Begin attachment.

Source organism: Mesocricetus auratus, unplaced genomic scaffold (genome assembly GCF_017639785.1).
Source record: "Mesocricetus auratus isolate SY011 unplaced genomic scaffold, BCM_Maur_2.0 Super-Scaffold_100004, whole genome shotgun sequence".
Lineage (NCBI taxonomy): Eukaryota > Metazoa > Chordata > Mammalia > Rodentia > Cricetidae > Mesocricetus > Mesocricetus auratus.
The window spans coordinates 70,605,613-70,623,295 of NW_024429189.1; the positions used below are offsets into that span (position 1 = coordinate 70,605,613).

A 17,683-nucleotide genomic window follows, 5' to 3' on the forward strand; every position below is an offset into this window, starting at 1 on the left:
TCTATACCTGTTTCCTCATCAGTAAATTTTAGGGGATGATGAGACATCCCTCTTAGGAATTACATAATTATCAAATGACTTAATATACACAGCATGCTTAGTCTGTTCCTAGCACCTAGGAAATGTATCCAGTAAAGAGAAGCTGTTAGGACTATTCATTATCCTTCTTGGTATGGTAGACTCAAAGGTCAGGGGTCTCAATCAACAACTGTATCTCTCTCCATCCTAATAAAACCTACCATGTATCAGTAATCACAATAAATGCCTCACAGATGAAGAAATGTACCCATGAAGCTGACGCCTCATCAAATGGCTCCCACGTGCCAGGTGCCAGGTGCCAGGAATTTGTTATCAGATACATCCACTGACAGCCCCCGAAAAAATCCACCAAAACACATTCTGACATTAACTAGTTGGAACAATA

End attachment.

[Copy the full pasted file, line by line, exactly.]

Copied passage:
Source organism: Mesocricetus auratus, unplaced genomic scaffold (genome assembly GCF_017639785.1).
Source record: "Mesocricetus auratus isolate SY011 unplaced genomic scaffold, BCM_Maur_2.0 Super-Scaffold_100004, whole genome shotgun sequence".
Lineage (NCBI taxonomy): Eukaryota > Metazoa > Chordata > Mammalia > Rodentia > Cricetidae > Mesocricetus > Mesocricetus auratus.
The window spans coordinates 70,605,613-70,623,295 of NW_024429189.1; the positions used below are offsets into that span (position 1 = coordinate 70,605,613).

A 17,683-nucleotide genomic window follows, 5' to 3' on the forward strand; every position below is an offset into this window, starting at 1 on the left:
TCTATACCTGTTTCCTCATCAGTAAATTTTAGGGGATGATGAGACATCCCTCTTAGGAATTACATAATTATCAAATGACTTAATATACACAGCATGCTTAGTCTGTTCCTAGCACCTAGGAAATGTATCCAGTAAAGAGAAGCTGTTAGGACTATTCATTATCCTTCTTGGTATGGTAGACTCAAAGGTCAGGGGTCTCAATCAACAACTGTATCTCTCTCCATCCTAATAAAACCTACCATGTATCAGTAATCACAATAAATGCCTCACAGATGAAGAAATGTACCCATGAAGCTGACGCCTCATCAAATGGCTCCCACGTGCCAGGTGCCAGGTGCCAGGAATTTGTTATCAGATACATCCACTGACAGCCCCCGAAAAAATCCACCAAAACACATTCTGACATTAACTAGTTGGAACAATA